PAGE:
Identifying birds by their songs can be tricky; but you know at least one – the male cuckoo, which calls its name across our local commons in early summer.  The female voice is an excited trilling also described as bubbling.  As April arrivals with a distinctive call “Cuck – Koo” and the habit of conning other smaller birds into rearing its chicks, the cuckoo has a major place in our folklore.  From letters to the Times, music by Delius and the old country saying ‘The hawk never strikes when the cuckoo calls’, it is known even to those with little interest in wildlife.

A slim, grey, long-tailed bird with a small head, its general appearance can be confused with a hawk. It perches almost horizontally and flies with very rapid shallow wingbeats, often low and far.  Many mornings on Bookham Common I’ve hopefully watched a fly past only to have the bird disappear in the distance before landing.  On Thursley Common, a more obliging bird has been encouraged by photographers who feed him and over the past eleven years has become known as Colin.  At the time of writing, whether he will come a twelfth time for this summer is not known.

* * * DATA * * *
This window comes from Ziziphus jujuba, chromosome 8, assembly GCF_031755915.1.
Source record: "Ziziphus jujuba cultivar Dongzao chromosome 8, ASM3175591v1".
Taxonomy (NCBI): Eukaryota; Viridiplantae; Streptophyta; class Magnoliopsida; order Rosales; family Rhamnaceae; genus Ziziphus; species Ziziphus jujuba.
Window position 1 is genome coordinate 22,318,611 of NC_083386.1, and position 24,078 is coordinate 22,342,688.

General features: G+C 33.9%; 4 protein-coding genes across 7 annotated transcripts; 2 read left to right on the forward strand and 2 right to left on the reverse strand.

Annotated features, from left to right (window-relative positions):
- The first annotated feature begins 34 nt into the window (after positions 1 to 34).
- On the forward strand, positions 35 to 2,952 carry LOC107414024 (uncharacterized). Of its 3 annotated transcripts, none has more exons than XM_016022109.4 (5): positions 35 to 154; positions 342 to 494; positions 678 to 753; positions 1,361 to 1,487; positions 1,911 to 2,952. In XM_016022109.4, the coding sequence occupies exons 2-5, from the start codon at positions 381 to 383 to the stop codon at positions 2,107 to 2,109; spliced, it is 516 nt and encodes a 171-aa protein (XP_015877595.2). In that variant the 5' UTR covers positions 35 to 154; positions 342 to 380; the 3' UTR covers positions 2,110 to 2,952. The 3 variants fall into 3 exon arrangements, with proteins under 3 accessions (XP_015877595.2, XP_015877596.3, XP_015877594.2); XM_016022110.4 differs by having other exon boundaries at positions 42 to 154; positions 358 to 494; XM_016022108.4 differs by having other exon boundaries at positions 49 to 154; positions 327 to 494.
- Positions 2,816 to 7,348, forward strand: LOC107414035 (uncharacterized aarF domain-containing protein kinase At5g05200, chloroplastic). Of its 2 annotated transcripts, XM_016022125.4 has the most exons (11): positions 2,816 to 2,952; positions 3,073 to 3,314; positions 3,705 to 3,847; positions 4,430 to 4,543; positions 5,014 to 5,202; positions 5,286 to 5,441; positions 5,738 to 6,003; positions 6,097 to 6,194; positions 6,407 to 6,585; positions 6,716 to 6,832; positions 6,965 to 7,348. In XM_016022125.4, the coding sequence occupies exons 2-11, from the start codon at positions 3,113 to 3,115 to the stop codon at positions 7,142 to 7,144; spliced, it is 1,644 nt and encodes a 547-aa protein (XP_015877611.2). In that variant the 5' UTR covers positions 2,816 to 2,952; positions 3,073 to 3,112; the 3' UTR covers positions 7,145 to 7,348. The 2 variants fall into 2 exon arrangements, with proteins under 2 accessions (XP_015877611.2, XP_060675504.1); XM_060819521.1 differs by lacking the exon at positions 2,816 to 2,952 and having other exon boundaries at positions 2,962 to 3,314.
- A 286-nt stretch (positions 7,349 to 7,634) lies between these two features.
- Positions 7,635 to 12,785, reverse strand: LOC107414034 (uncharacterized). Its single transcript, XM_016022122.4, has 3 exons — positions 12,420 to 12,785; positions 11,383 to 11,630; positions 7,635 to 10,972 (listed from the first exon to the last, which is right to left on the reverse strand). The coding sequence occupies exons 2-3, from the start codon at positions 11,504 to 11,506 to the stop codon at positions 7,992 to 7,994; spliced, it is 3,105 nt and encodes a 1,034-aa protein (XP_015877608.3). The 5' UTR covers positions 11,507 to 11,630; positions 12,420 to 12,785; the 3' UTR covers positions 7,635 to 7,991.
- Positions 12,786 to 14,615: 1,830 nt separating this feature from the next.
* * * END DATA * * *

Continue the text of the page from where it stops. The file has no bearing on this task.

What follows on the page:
Cuckoo are in trouble, almost certainly from changing climate and habitats on their long migrations to tropical Africa.  The availability of satellite tracking kit small enough to attach to birds has told us a lot more about the journeys these birds make. You can follow the journeys and discover a lot more about cuckoos at

If you want to learn more about birds locally, get in touch with Dorking and District RSPB local group via its website or by Facebook (RSPB Dorking).